Aeroacoustics is a branch of acoustics that studies noise generation via either turbulent fluid motion or aerodynamic forces interacting with surfaces. Noise generation can also be associated with unsteadily varying flows. Classical aeroacoustic analysis relies upon the so-called Acoustic Analogy which proposed by James Lighthill in the 1950s. Computational Aeroacoustics (CAA) is the application of numerical methods to find approximate solutions of the governing equations for specific aeroacoustic problems. The term of ‘Computational Aeroacoustics’, which can be distinguished from Computational Fluid Mechanics (CFD) and Computational Acoustics, is dated back to just the 1980s. In direct numerical simulation approach to CAA, compressible Navier-Stokes equation which describes both the flow field and the acoustic field is solved directly compared to integral methods such as Lighthill’s acoustic analogy and Kirchhoff integral method. This simulation requires very high numerical resolution due to the large differences in the length scale present between the acoustic variables and the flow variables.
The need of accurate and efficient numerical algorithms with high truncation order and high resolution has been increased for CAA in that these are able to simulate the generation and propagation of high wavenumber or high frequency and small amplitude wave components directly. These are almost non-dissipative and less dispersive than the standard low order ones that have been used widely so far. In our laboratory, the optimized fourth-order penta-diagonal compact scheme is developed for the evaluation of spatial derivatives in the compressible Navier-Stokes equation. The scheme is one of the best spatial derivative schemes in sense of the non-dispersion and non-dissipation property, and it is almost comparable to spectral method.
In the aeroacoustic problems which require strong conservation of flow conserved variables, such as shock problems, cell-centered finite volume methods with upwind biased flux schemes are more suitable than node-based finite difference methods. Inherently upwind schemes are more robust but more dissipative but than central schemes. To overcome the dissipation error, many researchers have designed upwind schemes of high order truncation error. In our laboratory, we focused on this point with compact reconstruction and optimization; so, optimized compact reconstruction(OCR) was developed. With high order, upwind schemes are also experienced with spurius oscillation errors. To impose non-oscillatory properties or nonlinear stability to the schemes, Total Variation Dimishing(TVD), Essentially Non-Oscillatory(ENO) or Monotonicity Preserving(MP) properties can be used.
Generally, computational fluid dynamics (CFD) for rotors requires huge computation resources with numerous grid points to capture tip vortices/wakes and flows around the blade in order to reduce the numerical dissipation of the vortical wake flows in the CFD of the rotor. This paper proposes an Eulerian-Lagrangian coupled method with a freewake method in the rotor wake to describe the vortex behaviors and to provide the boundary condition in the CFD domain around the blade. The coupled method reduces the CFD domain in the wake and around the blade. In addition, the compressible linearized potential panels described by the doublet and source around the blade are applied to include the CFD boundary condition due to the induced flow of the blade circulatory flow and thickness effect. The CFD domain around the blade is reduced further by employing the compressible panel method rather than a lifting line method in providing the CFD boundary condition. The strength of the doublet potential panel is obtained from the surface pressure calculated by CFD with the Bernoulli equation and potential theory. To investigate this method in detail, domain size and linearized compressibility correction studies are performed for a hovering flight condition.Tightly coupled method using Navier-Stokes, Tip-vortex penetration from the freewake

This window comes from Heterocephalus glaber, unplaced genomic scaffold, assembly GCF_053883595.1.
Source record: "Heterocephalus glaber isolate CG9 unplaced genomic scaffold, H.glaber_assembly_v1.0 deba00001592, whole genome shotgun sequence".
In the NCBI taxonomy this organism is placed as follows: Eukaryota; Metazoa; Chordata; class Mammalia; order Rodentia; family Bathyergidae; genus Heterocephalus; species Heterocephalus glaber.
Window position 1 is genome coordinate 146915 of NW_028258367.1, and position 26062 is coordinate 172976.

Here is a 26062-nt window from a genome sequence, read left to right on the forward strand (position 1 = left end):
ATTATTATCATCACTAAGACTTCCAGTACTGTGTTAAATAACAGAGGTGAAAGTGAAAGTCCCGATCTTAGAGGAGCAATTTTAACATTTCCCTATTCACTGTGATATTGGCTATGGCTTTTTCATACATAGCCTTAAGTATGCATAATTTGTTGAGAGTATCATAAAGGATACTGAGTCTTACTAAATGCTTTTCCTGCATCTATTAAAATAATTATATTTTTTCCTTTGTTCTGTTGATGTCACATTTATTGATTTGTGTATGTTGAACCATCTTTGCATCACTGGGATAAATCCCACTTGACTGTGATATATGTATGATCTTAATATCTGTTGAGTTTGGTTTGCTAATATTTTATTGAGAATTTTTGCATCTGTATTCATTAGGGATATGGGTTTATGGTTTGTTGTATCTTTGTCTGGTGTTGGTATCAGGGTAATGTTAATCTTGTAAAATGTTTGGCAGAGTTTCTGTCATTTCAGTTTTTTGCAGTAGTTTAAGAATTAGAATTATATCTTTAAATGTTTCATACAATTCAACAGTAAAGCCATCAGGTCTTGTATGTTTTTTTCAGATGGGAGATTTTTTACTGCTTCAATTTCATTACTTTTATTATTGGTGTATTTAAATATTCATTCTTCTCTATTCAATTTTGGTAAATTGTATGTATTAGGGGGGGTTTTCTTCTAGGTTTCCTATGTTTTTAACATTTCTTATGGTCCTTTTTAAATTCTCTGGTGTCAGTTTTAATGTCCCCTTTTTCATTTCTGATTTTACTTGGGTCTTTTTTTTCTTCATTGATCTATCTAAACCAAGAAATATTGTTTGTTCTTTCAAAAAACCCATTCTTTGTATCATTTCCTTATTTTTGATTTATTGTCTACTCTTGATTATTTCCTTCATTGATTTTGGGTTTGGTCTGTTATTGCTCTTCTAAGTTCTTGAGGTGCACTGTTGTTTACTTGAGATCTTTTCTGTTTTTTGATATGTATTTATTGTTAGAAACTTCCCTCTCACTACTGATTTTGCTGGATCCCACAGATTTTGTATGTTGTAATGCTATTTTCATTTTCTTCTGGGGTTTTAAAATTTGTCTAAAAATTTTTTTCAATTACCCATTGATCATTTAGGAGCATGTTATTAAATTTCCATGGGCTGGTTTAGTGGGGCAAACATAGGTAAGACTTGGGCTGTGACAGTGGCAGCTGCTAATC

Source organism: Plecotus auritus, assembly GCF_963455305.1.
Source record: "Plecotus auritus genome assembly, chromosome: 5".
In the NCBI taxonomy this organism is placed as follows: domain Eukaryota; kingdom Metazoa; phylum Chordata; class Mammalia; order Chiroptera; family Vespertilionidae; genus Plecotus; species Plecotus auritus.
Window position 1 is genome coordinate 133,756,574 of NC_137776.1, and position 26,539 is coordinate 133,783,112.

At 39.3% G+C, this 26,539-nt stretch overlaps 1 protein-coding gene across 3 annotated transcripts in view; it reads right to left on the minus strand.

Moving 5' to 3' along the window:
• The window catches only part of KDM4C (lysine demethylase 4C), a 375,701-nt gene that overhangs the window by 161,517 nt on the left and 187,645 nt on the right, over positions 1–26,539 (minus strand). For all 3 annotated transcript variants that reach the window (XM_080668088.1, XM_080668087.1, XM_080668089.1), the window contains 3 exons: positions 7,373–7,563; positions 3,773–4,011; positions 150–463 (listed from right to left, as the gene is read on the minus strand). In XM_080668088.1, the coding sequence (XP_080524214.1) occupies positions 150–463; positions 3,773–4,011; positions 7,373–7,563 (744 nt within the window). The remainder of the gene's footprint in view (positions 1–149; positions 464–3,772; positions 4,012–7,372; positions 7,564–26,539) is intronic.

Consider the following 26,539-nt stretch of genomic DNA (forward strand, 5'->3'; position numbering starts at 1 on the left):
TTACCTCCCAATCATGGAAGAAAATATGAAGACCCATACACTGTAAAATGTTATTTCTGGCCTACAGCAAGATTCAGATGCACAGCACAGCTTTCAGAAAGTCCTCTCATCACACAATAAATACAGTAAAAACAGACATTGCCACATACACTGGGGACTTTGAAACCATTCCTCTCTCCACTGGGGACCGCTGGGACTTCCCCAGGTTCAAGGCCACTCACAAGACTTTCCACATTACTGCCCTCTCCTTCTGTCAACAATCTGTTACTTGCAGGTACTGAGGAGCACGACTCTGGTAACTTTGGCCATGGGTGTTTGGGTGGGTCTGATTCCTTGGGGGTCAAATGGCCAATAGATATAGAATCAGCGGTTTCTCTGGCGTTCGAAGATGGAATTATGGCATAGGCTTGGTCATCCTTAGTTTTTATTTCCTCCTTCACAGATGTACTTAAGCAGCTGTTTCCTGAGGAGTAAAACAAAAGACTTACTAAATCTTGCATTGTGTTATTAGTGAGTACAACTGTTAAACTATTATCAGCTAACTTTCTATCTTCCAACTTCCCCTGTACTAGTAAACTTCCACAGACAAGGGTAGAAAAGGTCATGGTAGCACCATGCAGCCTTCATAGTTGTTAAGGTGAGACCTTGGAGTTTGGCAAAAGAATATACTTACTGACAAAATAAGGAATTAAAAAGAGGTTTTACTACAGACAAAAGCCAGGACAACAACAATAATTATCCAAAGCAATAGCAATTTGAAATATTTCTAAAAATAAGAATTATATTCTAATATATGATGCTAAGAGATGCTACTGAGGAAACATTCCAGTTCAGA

potential panel, and freewake computation into the Navier-Stokes domain
The loss of control effectiveness causing helicopter accidents can be classified into four different types of control: yaw, vertical, roll, and pitch. The accident rate by the loss of yaw control is the highest, and this might be closely related with a tail rotor and an anti-torque issue. The tail rotor produces the thrust force to counterbalance the torque generated by the main rotor. In case of the helicopter control, yawing and rolling controls are coupled because of the characteristics of helicopter control mechanism. This is the reason why flying a helicopter is usually considered to be difficult and dangerous. Understanding a hovering turn flight could be a good first step to analyse and reduce the helicopter accidents caused by the loss of yaw control or tail rotor problems. Even though the hovering turn looks simple, the flow physics during the hovering turn or hovering flight under crosswind is more complex and unsteady than expected. This is because the fuselage is strongly influenced by the main rotor wake as well as the transient crosswind whose magnitude also varies with the distance from the center of rotation. Also, the cross wind makes the tail rotor operate in climb or descent flight. Thus, the tail rotor could enter into vortex ring state. It would cause the loss of yaw control effectiveness and consequently helicopter accidents. The purpose of the present research is to understand the flow characteristics around a helicopter during its hover turn flight.
Helicopter heading change and wake geometry during hover turn
A potential based panel method coupled with advanced time-marching free-wake techniques is developed to achieve fast and accurate prediction for unsteady aerodynamics and wake dynamics of helicopter rotating blades. This coupling analysis is enabled by using the equivalence of the doublet wake panels and the vortex filaments. The coupled panel method allows the inclusion of the self-induced velocity of curved vortex filaments and high order time integration for the computation of wake convection. A parallel computation is applied to the wake convection for fast numerical calculation. The computation of the induced velocity from each vortex filament is parallelized and computed separately. The velocity field integration technique is used to avoid numerical singularity during the interaction between the wake and blades. It is found that blade-pressure predictions and the wake roll-up agree well with the measured data for helicopter rotors, both in hover and forward flight. Tip vortices paring phenomena are also predicted and compared with the measured data.